When you date an older person, and in particular, when you’re a woman dating an man of let’s say, 15 to 20 years older, you can face a generation gap kind of problem, but also a kind of paternalist pattern for your relationship. Some men don’t necessarily act as a father for the woman they’re dating, but with the age gap, the temptation to father their partner is likely to be high.
Having a father figure for partner leaves you with some inconvenients. If you’re not the type of women who accept easily guidance for what you do, this can lead to some clashes. It depends on your character: if you’re a leader, a paternalist partner might get on your nerves. If you’re a follower, he can be the guiding light of your life. By choosing that kind of partner, you expose yourself to punishments if you don’t behave like he wanted.
I always thought that an independent and strong woman could never fall in love with a paternalist man and stay with him on the long run. But one of my friends, who clearly falls into that category of independent women, proved me wrong. She has always managed to run her career on her own, and never relies on anyone. Yet, she loves a man who’s very protective and always gives her advices on what she does. And she follows those. She told me that it took her some times to accept his advices though, because so far, she has never accepted to be guided. “But you cannot imagine how good it is to rely on someone like him, who knows what he wants and who’s confident in life. It’s not like if I have completely given up my personality, I’m still responsible for my own act. But I know I can ask him about his opinions, and these are really precious for me. He seems to know what’s right for me. I do admit we can have some arguments from time to time, because we both have strong charachters” she says.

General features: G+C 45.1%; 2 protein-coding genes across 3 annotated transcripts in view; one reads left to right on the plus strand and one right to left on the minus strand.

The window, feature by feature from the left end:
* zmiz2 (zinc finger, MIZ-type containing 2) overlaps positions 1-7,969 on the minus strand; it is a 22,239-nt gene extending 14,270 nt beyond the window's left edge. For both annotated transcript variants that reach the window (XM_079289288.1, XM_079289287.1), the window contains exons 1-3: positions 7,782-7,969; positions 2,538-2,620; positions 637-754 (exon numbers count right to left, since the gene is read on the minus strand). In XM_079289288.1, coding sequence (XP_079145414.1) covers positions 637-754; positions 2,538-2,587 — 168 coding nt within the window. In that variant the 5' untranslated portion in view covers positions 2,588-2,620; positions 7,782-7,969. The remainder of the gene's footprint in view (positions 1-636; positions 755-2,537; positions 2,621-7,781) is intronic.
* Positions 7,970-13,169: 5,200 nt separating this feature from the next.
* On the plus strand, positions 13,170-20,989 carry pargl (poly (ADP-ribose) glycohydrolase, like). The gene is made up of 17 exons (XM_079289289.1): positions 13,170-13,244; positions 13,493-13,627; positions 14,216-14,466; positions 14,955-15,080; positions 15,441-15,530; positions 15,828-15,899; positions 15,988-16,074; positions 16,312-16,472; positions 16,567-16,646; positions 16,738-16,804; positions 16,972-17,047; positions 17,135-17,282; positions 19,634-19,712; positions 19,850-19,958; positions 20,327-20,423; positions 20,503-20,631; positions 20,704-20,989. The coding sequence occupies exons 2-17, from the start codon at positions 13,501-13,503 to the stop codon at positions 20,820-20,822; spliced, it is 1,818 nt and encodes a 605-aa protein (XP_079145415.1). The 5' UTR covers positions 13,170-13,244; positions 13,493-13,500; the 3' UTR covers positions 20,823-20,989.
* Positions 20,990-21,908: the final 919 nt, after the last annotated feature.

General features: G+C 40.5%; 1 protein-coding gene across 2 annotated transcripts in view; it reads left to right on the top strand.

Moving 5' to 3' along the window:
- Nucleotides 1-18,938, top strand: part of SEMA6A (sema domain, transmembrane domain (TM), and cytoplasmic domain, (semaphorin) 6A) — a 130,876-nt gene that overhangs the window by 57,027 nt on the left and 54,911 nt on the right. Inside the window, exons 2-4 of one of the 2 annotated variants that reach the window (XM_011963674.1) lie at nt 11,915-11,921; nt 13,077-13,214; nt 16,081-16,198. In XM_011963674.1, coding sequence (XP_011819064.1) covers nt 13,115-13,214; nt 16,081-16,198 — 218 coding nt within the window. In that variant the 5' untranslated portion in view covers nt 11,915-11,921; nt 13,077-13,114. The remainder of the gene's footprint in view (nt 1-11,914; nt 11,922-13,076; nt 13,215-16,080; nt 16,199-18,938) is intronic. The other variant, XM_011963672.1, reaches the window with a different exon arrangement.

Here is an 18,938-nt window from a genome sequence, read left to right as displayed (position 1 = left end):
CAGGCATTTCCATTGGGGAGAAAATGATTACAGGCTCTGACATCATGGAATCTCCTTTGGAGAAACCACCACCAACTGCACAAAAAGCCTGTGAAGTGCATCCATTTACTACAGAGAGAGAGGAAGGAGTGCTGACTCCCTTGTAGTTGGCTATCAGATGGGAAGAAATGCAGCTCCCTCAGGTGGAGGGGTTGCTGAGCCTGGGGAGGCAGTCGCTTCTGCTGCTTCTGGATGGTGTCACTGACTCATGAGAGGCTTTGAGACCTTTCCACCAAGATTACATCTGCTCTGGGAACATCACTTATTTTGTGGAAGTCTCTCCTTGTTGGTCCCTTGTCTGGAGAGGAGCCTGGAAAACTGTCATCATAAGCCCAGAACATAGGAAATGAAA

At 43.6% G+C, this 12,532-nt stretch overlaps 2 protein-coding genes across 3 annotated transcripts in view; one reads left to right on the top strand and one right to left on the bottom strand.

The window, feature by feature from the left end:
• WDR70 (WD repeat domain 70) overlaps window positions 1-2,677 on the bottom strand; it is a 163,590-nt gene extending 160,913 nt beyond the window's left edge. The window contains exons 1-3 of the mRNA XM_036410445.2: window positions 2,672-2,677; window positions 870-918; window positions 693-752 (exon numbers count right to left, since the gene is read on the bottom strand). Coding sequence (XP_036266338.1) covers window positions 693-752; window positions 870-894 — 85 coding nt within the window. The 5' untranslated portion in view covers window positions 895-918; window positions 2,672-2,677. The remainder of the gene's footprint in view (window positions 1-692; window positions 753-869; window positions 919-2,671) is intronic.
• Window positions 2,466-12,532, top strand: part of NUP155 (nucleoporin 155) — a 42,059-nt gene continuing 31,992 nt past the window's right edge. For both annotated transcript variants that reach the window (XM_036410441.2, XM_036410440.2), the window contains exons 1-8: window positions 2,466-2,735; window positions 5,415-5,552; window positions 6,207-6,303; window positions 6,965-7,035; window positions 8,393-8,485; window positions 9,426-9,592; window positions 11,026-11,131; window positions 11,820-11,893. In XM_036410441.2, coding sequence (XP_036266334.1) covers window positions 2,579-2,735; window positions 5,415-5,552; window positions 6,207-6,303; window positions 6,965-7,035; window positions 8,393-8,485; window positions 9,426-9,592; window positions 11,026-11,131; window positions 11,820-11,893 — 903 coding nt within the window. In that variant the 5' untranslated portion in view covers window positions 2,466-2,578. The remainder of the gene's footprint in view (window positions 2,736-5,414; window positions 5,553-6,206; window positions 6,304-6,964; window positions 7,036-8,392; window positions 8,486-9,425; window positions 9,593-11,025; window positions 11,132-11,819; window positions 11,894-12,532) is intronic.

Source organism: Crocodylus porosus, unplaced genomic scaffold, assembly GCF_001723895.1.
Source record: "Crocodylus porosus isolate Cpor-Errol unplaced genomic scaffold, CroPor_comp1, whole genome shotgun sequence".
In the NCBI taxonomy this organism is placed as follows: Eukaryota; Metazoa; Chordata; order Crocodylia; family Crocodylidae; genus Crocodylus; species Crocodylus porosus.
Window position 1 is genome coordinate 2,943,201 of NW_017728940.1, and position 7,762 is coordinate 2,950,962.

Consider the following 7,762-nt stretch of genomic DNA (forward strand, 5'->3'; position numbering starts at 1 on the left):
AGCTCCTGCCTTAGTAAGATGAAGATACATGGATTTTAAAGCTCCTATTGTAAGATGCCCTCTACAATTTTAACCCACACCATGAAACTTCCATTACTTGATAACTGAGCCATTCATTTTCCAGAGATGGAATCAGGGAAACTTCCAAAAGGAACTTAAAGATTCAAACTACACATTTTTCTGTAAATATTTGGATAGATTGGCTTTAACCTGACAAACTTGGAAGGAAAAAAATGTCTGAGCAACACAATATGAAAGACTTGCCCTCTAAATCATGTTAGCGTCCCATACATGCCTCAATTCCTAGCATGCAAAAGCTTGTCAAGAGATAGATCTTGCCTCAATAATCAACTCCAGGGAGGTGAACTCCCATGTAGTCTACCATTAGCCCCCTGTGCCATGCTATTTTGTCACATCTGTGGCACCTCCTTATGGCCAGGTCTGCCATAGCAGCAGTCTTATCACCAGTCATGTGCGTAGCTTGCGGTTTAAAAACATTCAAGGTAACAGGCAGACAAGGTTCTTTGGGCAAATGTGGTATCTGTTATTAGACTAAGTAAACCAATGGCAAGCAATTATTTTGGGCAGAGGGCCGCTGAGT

Of course, you have to accept to let it go and remove your brakes in such a relationship, otherwise it will never work. And there’s a balance to find. If he decides for everything in your life, it’s not a good and healthy relationship. Remember that he’s older than you, and has a good chance to die before you. If he took charge of everything in your life, you’ll be left completely disoriented when he’s gone. When I was a banker, I had plenty of examples of that type. I remember this woman who was completely lost when her husband, who was 23 years older than her, passed away. She had to learn how to deal with her bank accounts, how to pay her bills, … on her own, at 41.
So, would you accept a father figure for partner? And for the men reading this, do you accept when a woman takes the lead in a relationship?